I am not paranoid... honest, but we are all surrounded, surrounded by consumer appliances such as wireless network routers, media centers and even some clever fridges and microwaves. I am even sure that my elder sons Robosapien is out to get me! At least the book Linux Appliance Design: A Hands-On Guide to Building Linux Appliances by the experienced Engineers (and now writers) Bob Smith, John Hardin, Graham Philips, and Bill Piece allows us to know our hidden enemies and build better appliance mousetraps.
We have come to a cross-roads in the computer world today. Stick with the familiar Microsoft Windows, or try the stable, secure, but unfamiliar GNU/Linux-based operating systems that have recently started taking off. There are two big factors that stop most people from loading GNU/Linux onto their computer. The first is that they think they need to be a geek to install it. I admit that it is often hard to install something you’ve never had experience with. But with the right coaching, you can do it. Also, people think that you can’t run Windows if you have GNU/Linux (so they lose all their games and other important programs). However, it is actually possible to run Windows and GNU/Linux on the same computer. So what are you waiting for?
Gnash is the Free Software Foundation’s alternative Adobe Flash player. Version 0.8 is the third alpha release, and frankly, it rocks! It is also one of the first projects to be covered by the GPLv3.
In my geek career, I have been many things: DBA, programmer, help-desk, engineer, systems administrator. I have worked with VMS, MS-DOS, various flavors of UNIX, MS-Windows of all sorts, OS/2, and MPE/iX. I have had a wide and various and satisfying career.
I can tell you without reservation, systems administration was the hardest and most demanding of all those jobs.
Many more people are becoming interested in GNU/Linux, as even seasoned Microsoft users and advocates are beginning to question the issues surrounding the latest operating system from Redmond. The variety of GNU/Linux distributions, while a good thing, can make a difficult time for a user, especially a new user. There are many desktop and server distributions, such as Red Hat, SUSE, Debian and Fedora. There are also many derivatives, like CentOS, Ubuntu and Mepis, as well as specialized distributions like Knoppix, DSL and Knoppmyth.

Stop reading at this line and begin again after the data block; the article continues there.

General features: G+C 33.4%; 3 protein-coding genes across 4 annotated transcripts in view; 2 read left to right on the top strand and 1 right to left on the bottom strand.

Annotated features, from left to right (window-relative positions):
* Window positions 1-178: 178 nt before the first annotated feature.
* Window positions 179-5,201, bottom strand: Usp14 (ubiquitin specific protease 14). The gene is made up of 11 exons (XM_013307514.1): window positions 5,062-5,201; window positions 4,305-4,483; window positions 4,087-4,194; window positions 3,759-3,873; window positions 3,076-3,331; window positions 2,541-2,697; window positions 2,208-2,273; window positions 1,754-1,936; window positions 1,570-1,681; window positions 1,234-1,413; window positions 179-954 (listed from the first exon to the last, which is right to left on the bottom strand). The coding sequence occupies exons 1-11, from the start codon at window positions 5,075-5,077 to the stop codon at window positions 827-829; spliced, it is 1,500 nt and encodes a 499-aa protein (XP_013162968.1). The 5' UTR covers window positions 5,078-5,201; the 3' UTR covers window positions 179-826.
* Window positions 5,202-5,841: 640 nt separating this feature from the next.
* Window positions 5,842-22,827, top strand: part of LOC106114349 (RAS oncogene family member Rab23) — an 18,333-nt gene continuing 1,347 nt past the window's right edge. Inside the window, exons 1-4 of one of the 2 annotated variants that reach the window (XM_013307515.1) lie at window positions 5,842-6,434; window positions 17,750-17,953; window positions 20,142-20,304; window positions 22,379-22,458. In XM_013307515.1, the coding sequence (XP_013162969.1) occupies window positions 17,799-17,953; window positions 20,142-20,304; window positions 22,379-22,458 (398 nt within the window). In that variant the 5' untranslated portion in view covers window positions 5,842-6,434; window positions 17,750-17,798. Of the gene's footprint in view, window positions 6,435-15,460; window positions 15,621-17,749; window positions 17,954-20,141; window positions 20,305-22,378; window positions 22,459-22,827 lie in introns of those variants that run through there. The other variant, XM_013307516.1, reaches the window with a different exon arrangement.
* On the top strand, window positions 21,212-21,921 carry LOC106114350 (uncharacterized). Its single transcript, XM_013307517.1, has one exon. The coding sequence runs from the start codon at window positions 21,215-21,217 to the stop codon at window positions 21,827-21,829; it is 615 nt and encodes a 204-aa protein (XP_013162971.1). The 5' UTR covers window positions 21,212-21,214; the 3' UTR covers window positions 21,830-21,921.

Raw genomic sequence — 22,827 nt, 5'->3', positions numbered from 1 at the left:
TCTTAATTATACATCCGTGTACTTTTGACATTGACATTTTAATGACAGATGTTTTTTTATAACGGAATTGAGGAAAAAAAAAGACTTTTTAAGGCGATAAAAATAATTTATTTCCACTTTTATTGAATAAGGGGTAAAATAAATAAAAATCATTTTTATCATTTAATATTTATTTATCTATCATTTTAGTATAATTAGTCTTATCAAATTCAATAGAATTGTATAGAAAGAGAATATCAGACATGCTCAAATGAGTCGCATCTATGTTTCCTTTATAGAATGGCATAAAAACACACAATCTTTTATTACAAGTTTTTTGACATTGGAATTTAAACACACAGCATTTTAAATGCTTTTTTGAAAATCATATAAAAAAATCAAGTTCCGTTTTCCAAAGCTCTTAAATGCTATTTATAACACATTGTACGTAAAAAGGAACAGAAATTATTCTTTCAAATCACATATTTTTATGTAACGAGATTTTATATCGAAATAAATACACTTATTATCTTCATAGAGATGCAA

It is an old question, and one worth investigating regularly.
What do you do when you want to move a disk back and forth between a GNU/Linux system and Windows? Updated: how to update FUSE and some precisions.
Did you game well? If no, is it because you had 3D driver issues and couldn’t make head nor tail out of this mess? Here, I discuss the most recent driver releases on the most demanding 3D application there is today on the GNU/Linux desktop.
I’m sure everyone reading this has heard the debate over whether that top dog free operating system should be called “Linux” or “GNU/Linux”, but how big a contribution is GNU or Linux to that operating system?
I was at a friend's office last week. Roger (my friend) has a computer training facility, and training rooms for hire in Perth, Australia (where I live). They have all kinds of courses there all the time, and in the course of conversation I asked if they do much Linux training there, because that would be something I would be interested in doing with my staff.